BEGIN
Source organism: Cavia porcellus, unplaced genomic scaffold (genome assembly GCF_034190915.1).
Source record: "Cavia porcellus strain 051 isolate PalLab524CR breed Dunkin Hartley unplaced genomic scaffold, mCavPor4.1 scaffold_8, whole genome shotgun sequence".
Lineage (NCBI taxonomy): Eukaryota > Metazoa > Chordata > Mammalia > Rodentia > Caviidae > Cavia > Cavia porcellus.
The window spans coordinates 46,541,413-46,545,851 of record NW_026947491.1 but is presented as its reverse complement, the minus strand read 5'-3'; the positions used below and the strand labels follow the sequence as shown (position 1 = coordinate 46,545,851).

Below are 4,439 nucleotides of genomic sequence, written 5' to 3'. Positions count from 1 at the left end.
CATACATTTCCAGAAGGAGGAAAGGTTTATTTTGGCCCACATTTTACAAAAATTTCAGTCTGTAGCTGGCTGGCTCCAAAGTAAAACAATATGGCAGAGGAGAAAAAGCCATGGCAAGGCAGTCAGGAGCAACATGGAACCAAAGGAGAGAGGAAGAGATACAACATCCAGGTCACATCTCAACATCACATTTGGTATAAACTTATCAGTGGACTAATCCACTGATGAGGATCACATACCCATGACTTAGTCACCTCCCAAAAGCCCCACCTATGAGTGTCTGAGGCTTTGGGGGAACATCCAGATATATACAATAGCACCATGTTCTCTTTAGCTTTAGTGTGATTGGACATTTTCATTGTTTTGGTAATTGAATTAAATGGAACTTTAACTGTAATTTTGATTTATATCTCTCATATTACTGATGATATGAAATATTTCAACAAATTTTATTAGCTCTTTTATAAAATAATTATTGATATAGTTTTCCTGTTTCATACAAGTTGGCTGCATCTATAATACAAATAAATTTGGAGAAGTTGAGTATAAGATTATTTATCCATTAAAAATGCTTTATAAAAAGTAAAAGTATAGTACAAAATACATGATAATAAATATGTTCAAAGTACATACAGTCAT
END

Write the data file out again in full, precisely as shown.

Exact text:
Source organism: Cavia porcellus, unplaced genomic scaffold (genome assembly GCF_034190915.1).
Source record: "Cavia porcellus strain 051 isolate PalLab524CR breed Dunkin Hartley unplaced genomic scaffold, mCavPor4.1 scaffold_8, whole genome shotgun sequence".
Lineage (NCBI taxonomy): Eukaryota > Metazoa > Chordata > Mammalia > Rodentia > Caviidae > Cavia > Cavia porcellus.
The window spans coordinates 46,541,413-46,545,851 of record NW_026947491.1 but is presented as its reverse complement, the minus strand read 5'-3'; the positions used below and the strand labels follow the sequence as shown (position 1 = coordinate 46,545,851).

Below are 4,439 nucleotides of genomic sequence, written 5' to 3'. Positions count from 1 at the left end.
CATACATTTCCAGAAGGAGGAAAGGTTTATTTTGGCCCACATTTTACAAAAATTTCAGTCTGTAGCTGGCTGGCTCCAAAGTAAAACAATATGGCAGAGGAGAAAAAGCCATGGCAAGGCAGTCAGGAGCAACATGGAACCAAAGGAGAGAGGAAGAGATACAACATCCAGGTCACATCTCAACATCACATTTGGTATAAACTTATCAGTGGACTAATCCACTGATGAGGATCACATACCCATGACTTAGTCACCTCCCAAAAGCCCCACCTATGAGTGTCTGAGGCTTTGGGGGAACATCCAGATATATACAATAGCACCATGTTCTCTTTAGCTTTAGTGTGATTGGACATTTTCATTGTTTTGGTAATTGAATTAAATGGAACTTTAACTGTAATTTTGATTTATATCTCTCATATTACTGATGATATGAAATATTTCAACAAATTTTATTAGCTCTTTTATAAAATAATTATTGATATAGTTTTCCTGTTTCATACAAGTTGGCTGCATCTATAATACAAATAAATTTGGAGAAGTTGAGTATAAGATTATTTATCCATTAAAAATGCTTTATAAAAAGTAAAAGTATAGTACAAAATACATGATAATAAATATGTTCAAAGTACATACAGTCAT